By Lydia Lewis and Christina Persico
As Australian protesters gathered outside the Brisbane detention centre calling for the freedom of a Nauru refugee, the man pleaded with authorities to release him.
Hamid has been held in a hotel room and then the detention centre for months.
“They want to kill me gradually with mental torture,” he said.
“New Zealand government, please save me from the cruel and inhuman clutches of Australian politicians,” Hamid, an Iranian who was held on Nauru for almost a decade, told RNZ Pacific.
He is one of hundreds of refugees who had sought asylum in Australia but was detained offshore.
He was brought to Australia in February 2023 for medical treatment and then kept in a hotel room in Brisbane.
“They are actually cruel. And they are actually killing me by mental torture,” Hamid said.
Other refugees released
Other refugees brought to Australia have been released from hotel detention within a week or two but not Hamid, who said he had been confined for weeks on end.
“And they didn’t release me and they released everyone in front of my eyes. So what is this after 10 years? After 10 years, they are putting me in a detention centre with a lot of criminal people. What is this? It’s torture!” Hamid said.
He was held first in the Meriton Hotel, in Brisbane, and on June 7 he was transferred to the Brisbane detention centre.
“I’m not a criminal . . . I didn’t come to Australia illegally.
“But they keep me in detention,” Hamid said.
All meals were eaten in his room, and he was sometimes taken to the BITA Detention Centre for one hour’s exercise a day.
RNZ Pacific decided not to interview him in his fragile state while he was in isolation, but since he was moved to detention where he can exercise and walk around the compound, he wanted to speak out about his treatment.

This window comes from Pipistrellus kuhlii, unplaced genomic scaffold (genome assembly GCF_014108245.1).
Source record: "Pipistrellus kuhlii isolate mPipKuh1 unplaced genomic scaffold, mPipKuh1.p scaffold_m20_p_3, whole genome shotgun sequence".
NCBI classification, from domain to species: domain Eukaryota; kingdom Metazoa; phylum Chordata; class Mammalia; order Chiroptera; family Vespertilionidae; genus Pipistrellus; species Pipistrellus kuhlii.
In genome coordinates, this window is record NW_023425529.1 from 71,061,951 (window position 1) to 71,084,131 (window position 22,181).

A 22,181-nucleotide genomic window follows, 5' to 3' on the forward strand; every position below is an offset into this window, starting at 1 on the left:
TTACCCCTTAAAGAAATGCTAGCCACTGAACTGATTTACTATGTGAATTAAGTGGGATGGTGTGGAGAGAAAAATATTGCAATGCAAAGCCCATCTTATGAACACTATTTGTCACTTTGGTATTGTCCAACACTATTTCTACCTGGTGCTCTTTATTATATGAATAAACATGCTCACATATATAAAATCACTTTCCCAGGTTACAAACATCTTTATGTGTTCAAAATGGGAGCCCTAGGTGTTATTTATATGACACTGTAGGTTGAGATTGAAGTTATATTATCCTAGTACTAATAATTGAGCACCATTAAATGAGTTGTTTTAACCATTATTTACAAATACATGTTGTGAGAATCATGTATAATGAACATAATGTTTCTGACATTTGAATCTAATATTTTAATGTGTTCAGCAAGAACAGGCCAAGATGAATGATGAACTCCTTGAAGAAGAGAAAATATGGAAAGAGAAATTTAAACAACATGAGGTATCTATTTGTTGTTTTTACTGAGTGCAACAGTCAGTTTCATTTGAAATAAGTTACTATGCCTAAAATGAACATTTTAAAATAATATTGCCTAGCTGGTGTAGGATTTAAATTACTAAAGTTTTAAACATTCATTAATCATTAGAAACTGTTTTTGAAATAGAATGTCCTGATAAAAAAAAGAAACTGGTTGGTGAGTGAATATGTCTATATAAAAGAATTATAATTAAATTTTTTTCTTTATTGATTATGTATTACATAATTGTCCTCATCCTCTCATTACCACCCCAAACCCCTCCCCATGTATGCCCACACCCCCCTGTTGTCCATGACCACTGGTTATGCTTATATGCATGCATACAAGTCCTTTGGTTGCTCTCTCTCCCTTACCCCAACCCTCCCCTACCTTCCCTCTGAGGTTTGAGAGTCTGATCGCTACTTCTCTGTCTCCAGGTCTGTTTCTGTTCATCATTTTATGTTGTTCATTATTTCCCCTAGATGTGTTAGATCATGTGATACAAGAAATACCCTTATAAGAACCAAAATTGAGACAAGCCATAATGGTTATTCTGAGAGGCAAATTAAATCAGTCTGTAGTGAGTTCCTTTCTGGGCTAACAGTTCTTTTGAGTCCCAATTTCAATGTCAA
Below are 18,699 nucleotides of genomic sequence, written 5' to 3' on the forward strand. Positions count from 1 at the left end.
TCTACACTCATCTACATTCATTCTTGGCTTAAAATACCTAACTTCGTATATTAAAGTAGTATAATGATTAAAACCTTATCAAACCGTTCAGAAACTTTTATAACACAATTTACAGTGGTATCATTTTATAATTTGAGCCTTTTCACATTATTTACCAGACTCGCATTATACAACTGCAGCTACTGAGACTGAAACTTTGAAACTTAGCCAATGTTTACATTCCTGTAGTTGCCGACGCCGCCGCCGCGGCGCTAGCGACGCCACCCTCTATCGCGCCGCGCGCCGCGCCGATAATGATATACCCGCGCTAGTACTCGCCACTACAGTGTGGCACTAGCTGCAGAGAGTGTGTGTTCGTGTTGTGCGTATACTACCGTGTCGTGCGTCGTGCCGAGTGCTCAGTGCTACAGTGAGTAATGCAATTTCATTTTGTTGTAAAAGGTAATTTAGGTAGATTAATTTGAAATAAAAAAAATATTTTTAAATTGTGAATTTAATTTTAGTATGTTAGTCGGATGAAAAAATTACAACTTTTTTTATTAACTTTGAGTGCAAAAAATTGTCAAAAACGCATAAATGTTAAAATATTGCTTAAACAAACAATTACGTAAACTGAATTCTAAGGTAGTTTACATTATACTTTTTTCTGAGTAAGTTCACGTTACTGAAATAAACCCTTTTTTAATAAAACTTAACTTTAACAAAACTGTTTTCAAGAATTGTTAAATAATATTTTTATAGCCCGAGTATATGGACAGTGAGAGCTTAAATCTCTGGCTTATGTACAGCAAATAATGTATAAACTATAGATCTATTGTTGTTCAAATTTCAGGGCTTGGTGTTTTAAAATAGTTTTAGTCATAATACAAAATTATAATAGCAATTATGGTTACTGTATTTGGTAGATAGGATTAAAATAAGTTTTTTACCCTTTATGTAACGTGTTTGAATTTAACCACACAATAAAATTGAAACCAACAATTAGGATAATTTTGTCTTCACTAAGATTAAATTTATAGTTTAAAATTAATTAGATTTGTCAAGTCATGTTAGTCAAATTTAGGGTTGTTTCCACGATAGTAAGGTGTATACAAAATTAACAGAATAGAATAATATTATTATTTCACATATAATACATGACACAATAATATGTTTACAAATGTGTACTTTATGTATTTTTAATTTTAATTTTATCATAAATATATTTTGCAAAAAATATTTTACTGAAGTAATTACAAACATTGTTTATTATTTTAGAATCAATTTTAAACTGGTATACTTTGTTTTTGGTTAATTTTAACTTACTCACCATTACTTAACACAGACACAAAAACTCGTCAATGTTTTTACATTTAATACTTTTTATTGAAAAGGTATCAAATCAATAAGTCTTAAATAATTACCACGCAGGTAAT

Wish to go to NZ
“I’m sure the New Zealand government and people are lovely. And this is my wish. As soon as possible, go to New Zealand. And please do my process as soon as possible. Thank you so much,” Hamid said.
He begged the New Zealand government to speed up the immigration process which he has applied for under the AUS/NZ Agreement.
“I have to support my family — my wife and youngest daughter are in Iran. And I have to support them. They are my priority. My first priority in my life is to support them. And as they put me here I cannot,” Hamid said.
Like others brought from Nauru, he was promised he would be released from detention in Australia, and was even asked whether he wanted to be released on a bridging visa or on a community detention order.
He has been awaiting news from the New Zealand government as to whether or not he will be accepted for the freedom he has waited almost a decade for.
Free Hamid rally
For the last several months, the Australian Labor government has been transferring the remaining refugees and asylum seekers on Nauru to Australia, the Refugee Action Coalition said in a statement.
In December last year there were 72 people held offshore by Australia in Nauru. As of last week, 13 refugees were left but it is understood that another transfer was to be completed at the weekend.
Last Sunday, a “Free Hamid” rally was held outside the detention centre.
Hamid’s son, Arman, was released from hotel detention in Victoria in 2022 and spoke at the rally.
Ian Rintoul, spokesperson for the Refugee Action Coalition, said the Labor government has no more excuses.
“It’s way beyond time that Hamid was freed from detention and reunited with his son,” Rintoul said.
‘Strong progress’ made on NZ resettlement deal
Australia’s Department of Home Affairs (DFAT) told RNZ Pacific in a statement that while it does not comment on individual cases, it is committed to an enduring regional processing capability in Nauru as a key pillar of “Operation Sovereign Borders”.
“The enduring capability ensures regional processing arrangements remain ready to receive and process any new unauthorised maritime arrivals, future-proofing Australia’s response to maritime people smuggling,” the statement said.
DFAT said Australia was focused on supporting the Nauru government to resolve the regional processing caseload, and that “strong progress” had been made on the New Zealand resettlement arrangement.
“I’m so tired of the Australian government, just the government, you know, not the people,” Hamid said.
Immigration New Zealand has told RNZ Pacific it is working as fast as it could to get refugees to New Zealand under the AUS/NZ deal which aims to settle up to 150 refugees each year for three years.
Year one ends this month, on June 30.
Hamid hopes to be one of those included in this year’s intake.